Captain Cole related that “The suffering of officers and men during and after this battle was great. Fatigue, labor, rains, and want of rations caused them to fall frequently attempting to perform their duty, or stagger along from excessive weakness and illness. This battle took place in May of 1862. The war was just beginning.

Back home, my great-grandmother had given birth to a daughter September 6, 1861. Married November 11, 1860, her husband left to fight a war July 4, 1861. She and others like her would manage the home and children alone. One letter from her husband told her to raise as many hogs as she could since they would always sell high. According to Bill Sharpe (A New Geography of North Carolina) writing about Mitchell County during this time, “The region teemed with deserters, and Colonel George W. Kirk finally controlled the Valley.” Keeping your hard won supplies would be difficult. My great-grandmother told of walking with her baby to spend the night with her sister. When she returned her home had been ransacked. Someone had taken her meat, corn, salt, and all her thread. The thread was ready to put in the loom. The letters will continue.


Near Mechanicsville, Virginia, May 29, 1864

‘Dear wife, With pleasure I seat myself this morning to write you a few lines to let you know that I am still in the land of the living though I have been very much fatigued and worn out owing to a long march and fighting. We have been marching and fighting about 25 days and from appearances it is not done with yet. The Army is all moving down near Richmond where I look for some more hard fighting. We are now 8 or10 miles from Richmond. I think the army will go very near there before the battle is ended.’

There is an indication that my great-grandfather laid this letter aside and started writing again at a later time. He continues: ‘I am sorry to inform you that brother Alford was killed last Monday in the fight that took place near here. I was not in that battle myself.’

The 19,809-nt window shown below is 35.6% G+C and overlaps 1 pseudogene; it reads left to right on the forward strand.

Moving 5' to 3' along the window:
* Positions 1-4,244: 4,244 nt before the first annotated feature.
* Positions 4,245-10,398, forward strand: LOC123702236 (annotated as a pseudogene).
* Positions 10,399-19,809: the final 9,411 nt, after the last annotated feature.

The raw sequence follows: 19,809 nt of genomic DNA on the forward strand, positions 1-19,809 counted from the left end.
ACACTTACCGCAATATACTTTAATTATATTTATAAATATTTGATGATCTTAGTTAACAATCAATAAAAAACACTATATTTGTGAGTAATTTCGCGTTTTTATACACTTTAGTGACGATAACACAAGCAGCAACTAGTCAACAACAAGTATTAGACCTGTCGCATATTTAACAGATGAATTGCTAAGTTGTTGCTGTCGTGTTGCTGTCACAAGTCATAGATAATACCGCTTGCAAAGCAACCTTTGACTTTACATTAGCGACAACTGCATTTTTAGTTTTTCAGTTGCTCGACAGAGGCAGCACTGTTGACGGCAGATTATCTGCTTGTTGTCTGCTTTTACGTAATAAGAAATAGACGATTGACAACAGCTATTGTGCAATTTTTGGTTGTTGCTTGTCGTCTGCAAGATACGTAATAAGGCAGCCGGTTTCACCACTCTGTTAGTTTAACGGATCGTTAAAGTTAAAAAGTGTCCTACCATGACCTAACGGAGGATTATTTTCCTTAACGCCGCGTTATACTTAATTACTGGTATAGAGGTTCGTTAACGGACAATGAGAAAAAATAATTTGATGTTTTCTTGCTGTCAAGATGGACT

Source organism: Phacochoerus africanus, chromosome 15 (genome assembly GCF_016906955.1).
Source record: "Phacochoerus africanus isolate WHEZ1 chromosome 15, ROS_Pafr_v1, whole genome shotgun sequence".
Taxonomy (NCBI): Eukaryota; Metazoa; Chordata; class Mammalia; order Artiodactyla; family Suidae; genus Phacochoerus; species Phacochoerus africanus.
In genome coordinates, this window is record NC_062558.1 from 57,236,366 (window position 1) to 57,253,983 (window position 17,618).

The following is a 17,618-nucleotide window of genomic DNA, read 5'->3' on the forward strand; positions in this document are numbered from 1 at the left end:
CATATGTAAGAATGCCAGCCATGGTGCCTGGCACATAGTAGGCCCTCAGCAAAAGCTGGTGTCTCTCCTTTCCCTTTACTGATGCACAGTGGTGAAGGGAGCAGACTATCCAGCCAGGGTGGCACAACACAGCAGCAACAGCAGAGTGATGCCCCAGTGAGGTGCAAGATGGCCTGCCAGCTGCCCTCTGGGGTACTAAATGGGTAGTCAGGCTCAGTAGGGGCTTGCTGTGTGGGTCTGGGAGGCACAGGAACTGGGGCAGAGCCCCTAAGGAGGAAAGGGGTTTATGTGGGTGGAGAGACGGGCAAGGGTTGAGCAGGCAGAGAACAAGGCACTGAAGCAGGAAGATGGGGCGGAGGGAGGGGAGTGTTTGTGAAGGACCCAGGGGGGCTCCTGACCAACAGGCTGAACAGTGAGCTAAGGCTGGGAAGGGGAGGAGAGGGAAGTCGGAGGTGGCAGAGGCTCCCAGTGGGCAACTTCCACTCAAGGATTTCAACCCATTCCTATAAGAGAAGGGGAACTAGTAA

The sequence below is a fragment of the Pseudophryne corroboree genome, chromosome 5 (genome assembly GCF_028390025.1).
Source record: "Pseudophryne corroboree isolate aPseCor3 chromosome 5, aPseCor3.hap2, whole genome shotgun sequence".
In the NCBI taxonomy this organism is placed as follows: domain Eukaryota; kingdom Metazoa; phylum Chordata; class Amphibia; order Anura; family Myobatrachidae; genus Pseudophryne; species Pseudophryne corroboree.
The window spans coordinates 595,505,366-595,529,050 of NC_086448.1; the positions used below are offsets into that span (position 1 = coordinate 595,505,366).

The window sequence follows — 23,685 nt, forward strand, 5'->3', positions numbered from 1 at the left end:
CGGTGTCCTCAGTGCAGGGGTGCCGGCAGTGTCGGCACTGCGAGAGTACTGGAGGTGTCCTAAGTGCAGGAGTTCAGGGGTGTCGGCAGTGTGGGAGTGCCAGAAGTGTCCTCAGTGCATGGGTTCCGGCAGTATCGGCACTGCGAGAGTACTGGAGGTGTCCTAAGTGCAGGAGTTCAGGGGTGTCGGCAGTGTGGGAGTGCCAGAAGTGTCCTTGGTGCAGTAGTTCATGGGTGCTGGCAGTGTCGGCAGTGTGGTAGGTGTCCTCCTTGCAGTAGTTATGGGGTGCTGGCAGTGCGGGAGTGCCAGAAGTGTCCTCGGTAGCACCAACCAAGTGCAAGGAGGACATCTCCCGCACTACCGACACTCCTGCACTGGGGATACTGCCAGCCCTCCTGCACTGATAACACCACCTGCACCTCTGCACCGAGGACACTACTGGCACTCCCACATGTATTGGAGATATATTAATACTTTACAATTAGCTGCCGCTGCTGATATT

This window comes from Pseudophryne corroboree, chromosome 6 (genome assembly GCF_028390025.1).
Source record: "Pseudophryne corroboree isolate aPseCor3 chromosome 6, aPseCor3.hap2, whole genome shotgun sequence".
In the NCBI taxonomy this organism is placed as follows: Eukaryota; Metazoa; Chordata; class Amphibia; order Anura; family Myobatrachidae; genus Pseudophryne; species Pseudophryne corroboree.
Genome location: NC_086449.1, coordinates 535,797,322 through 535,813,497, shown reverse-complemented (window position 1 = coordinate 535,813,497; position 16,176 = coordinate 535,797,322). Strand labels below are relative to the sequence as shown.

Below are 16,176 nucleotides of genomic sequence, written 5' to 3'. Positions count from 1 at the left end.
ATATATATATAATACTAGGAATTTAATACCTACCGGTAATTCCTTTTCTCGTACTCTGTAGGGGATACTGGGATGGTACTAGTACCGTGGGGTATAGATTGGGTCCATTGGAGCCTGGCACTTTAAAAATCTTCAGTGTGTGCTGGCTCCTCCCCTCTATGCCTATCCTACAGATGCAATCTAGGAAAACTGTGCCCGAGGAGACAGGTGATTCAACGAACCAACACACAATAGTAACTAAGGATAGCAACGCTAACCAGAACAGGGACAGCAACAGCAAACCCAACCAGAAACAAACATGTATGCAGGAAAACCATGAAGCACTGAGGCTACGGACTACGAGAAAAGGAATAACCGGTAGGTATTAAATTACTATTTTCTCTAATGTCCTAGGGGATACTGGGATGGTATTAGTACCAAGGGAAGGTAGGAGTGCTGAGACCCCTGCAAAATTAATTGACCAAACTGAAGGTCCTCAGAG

This was the Battle of the North Anna River near Hanover Junction rail center lasting from May 21-26, 1864.

The 16th and 22nd North Carolina were only two of many North Carolina regiments that fought in these battles above and around Richmond, Virginia during this time. I have letters mentioning Spotsylvania Court House, from line of Battle, near Hanover Junction, and the letter written from near Mechanicsville. The Northern Army of Virginia had a great number of North Carolina soldiers. A record number of those soldiers died from illness, starvation, and a bullet. It is understandable reading of the lack of food and proper clothing even in the early years of this war. It seems that the South not only had few factories but also lacked a good rail system to supply their troops.

According to Wikipedia, (the free encyclopedia) “rail lines usually connected ports and river terminals to points inland during the war. This caused many railroads to become useless once the Union blockage was in place.” Another problem was “much of the Confederate rail network was in the broad gauge format, however, much of North Carolina and Virginia had standard gauge lines. Rail lines terminated in towns with no connecting lines, railroad supplies were limited and by 1864, in spite of the Confederate Government taking control, the railroad system was always on the verge of collapse.”

My great-grandfather and one of his brothers came home from this war. According to my great-grandmother, “He left a young, healthy man. When he returned, his health and his youth were gone.” He had been a teacher before going to war and he returned to teaching and farming. They had eight children. Two died from a fever before they were six years old. Two grew to adulthood but died young; one always on crutches and another that needed to be carried like a child. Another died from a knife wound, all leaving a family behind. My grandmother and two other siblings were the lucky ones who raised their families and lived to an old age. My great-grandfather died at age 64 and my great-grandmother died when she was 93. Because he came home all those years ago, my family came to be. It is a good thing to pay tribute to those who fought 150 years ago, both for the South and the North.